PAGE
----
If he [Paul] said "It is not of him that willeth, nor of him that runneth, but of God that hath mercy," simply because a man's will is not sufficient for us to live justly and righteously unless we are aided by the mercy of God, he could have put it the other way round and said, "It is not of God that hath mercy, but of the man that willeth," because it is equally true that the mercy of God is not sufficient of itself, unless there be in addition the consent of our will. Clearly it is vain for us to will unless God have mercy. But I do not know how it could be said that it is vain for God to have mercy unless we willingly consent. If God has mercy, we also will, for the power to will is given with the mercy itself. It is God that worketh in us both to will and to do of his good pleasure. If we ask whether a good will is a gift of God, I should be surprised if anyone would venture to deny that. But because the good will does not precede calling, but calling precedes the good will, the fact that we have a good will is rightly attributed to God who calls us, and the fact that we are called cannot be attributed to ourselves. So the sentence "It is not of him that willeth, nor of him that runneth, but of God that hath mercy" cannot be taken to mean simply that we cannot attain what we wish without the aid of God, but rather that without his calling we cannot even will.
The position is clear. Whatever part divine foreknowledge may play in the granting of grace, that foreknowledge is not based on foreseen faith or works, but faith, love, and other graces come as a result of the efficacious calling of God, the outworking of the predestinating will of God based on the knowledge of his own mind.
In Augustine's work On the Predestination of the Saints, he refers to this exchange with Simplicianus, and many of the themes of the earlier work recur. But Augustine takes the argument a stage further to stress that behind the giving of grace is God's election and that men and women are thus predestined to the grace that they enjoy. Much of his language simply paraphrases Paul:
Therefore God chose us in Christ before the foundation of the world, predestinating us to the adoption of children, not because we were going to be of ourselves holy and immaculate, but He chose and predestinated us that we might be so. Moreover, He did this according to the good pleasure of His will, so that nobody might glory concerning his own will, but about God's will towards himself.... Because He Himself worketh according to His purpose that we may be to the praise of His glory, and, of course, holy and immaculate, for which purpose He called us, predestinating us before the foundation of the world. Out of this, His purpose, is that special calling of the elect for whom He co-worketh with all things for good, because they are called according to His purpose, and "the gifts and calling of God are without repentance" (Rom 11:29).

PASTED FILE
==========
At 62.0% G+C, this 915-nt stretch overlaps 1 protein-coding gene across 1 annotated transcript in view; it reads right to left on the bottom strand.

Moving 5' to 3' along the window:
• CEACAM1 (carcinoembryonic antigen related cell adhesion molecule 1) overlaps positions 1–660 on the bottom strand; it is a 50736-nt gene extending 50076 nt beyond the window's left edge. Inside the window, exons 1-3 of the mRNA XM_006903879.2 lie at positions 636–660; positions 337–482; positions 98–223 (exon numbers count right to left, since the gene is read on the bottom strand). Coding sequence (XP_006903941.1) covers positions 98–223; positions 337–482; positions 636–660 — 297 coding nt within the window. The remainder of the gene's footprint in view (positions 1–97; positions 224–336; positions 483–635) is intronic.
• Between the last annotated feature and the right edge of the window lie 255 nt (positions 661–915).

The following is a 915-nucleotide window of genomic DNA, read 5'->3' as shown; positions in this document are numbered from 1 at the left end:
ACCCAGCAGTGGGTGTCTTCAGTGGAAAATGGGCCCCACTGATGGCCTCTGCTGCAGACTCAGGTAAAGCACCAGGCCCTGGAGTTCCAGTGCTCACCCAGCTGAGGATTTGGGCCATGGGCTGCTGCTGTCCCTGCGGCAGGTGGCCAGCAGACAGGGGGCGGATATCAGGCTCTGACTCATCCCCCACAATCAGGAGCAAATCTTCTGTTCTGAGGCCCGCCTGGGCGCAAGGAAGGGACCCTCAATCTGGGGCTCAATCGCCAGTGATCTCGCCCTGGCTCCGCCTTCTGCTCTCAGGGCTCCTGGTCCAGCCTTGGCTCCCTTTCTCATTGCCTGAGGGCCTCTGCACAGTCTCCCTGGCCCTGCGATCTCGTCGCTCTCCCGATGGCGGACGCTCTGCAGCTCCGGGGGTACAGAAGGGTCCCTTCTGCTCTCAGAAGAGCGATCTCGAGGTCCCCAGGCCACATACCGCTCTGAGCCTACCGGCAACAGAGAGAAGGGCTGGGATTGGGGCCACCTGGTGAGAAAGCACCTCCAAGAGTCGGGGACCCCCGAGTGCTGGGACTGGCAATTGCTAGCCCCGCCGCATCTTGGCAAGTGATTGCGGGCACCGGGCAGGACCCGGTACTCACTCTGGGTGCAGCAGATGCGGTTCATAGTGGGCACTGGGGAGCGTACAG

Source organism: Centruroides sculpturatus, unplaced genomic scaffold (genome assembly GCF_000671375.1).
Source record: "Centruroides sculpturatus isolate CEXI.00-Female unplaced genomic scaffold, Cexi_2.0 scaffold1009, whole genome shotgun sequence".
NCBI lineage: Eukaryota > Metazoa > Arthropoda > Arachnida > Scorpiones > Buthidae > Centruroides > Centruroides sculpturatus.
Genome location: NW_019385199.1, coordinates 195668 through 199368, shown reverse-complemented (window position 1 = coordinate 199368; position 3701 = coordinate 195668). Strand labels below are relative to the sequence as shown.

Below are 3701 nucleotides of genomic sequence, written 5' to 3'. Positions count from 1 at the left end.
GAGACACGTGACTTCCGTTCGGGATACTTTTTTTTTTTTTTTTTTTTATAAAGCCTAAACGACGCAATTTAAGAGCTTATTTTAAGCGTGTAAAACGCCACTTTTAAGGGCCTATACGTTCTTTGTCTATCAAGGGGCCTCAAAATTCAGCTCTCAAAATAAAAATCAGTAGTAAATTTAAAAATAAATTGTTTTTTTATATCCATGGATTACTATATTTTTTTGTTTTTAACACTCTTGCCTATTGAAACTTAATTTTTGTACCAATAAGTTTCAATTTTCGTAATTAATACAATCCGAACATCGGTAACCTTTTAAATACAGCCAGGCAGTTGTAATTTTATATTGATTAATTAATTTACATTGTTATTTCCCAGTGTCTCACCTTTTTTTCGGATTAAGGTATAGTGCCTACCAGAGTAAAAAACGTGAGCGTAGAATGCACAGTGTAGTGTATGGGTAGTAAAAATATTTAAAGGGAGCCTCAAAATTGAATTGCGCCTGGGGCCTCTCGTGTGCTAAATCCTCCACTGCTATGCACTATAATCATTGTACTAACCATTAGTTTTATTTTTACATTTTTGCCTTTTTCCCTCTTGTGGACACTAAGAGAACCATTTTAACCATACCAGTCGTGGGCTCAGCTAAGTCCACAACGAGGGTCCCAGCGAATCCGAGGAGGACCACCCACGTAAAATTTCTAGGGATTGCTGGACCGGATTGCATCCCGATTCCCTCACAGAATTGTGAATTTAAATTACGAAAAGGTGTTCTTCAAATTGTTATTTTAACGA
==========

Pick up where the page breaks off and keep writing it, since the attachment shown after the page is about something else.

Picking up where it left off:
There are a number of references to reprobation in this work and others. For example, "He saved them [the elect] for nothing. But to the rest who were blinded, as is there plainly declared, it was done in recompense. 'All the paths of the Lord are mercy and truth.' But His ways are unsearchable. Therefore the mercy by which He freely delivers, and the truth by which He righteously judges, are equally unsearchable." Such references are understandably muted, but for Augustine reprobation is not simply inferred from predestination but grounded in the biblical data, and the grounds for condemning the reprobate differ from the grounds for blessing the elect. All events are under God's providential control, but the term predestination is reserved by Augustine for the destining of men and women to salvation. God foreknows what he himself does not (and cannot) do—that is, acts of evil. He does not predestine such acts, but they are part of his providence.
One further point. In warmly embracing the Pauline ideas of Romans 9, Augustine faces head-on the question of divine equity in God's choice of some and not of others. Not for him an arbitrary God, however. Commenting on Rom 9:14 in his letter to Simplicianus, he says:
Let this truth, then, be fixed and unmovable in a mind soberly pious and stable in faith, that there is not unrighteousness with God. Let us also believe most firmly and tenaciously that God has mercy on whom he will and that whom he will he hardeneth, that is, he has or has not mercy on whom he will. Let us believe that this belongs to a certain hidden equity that cannot be searched out by any human standard of measurement, though its effects are to be observed in human affairs and earthly arrangements.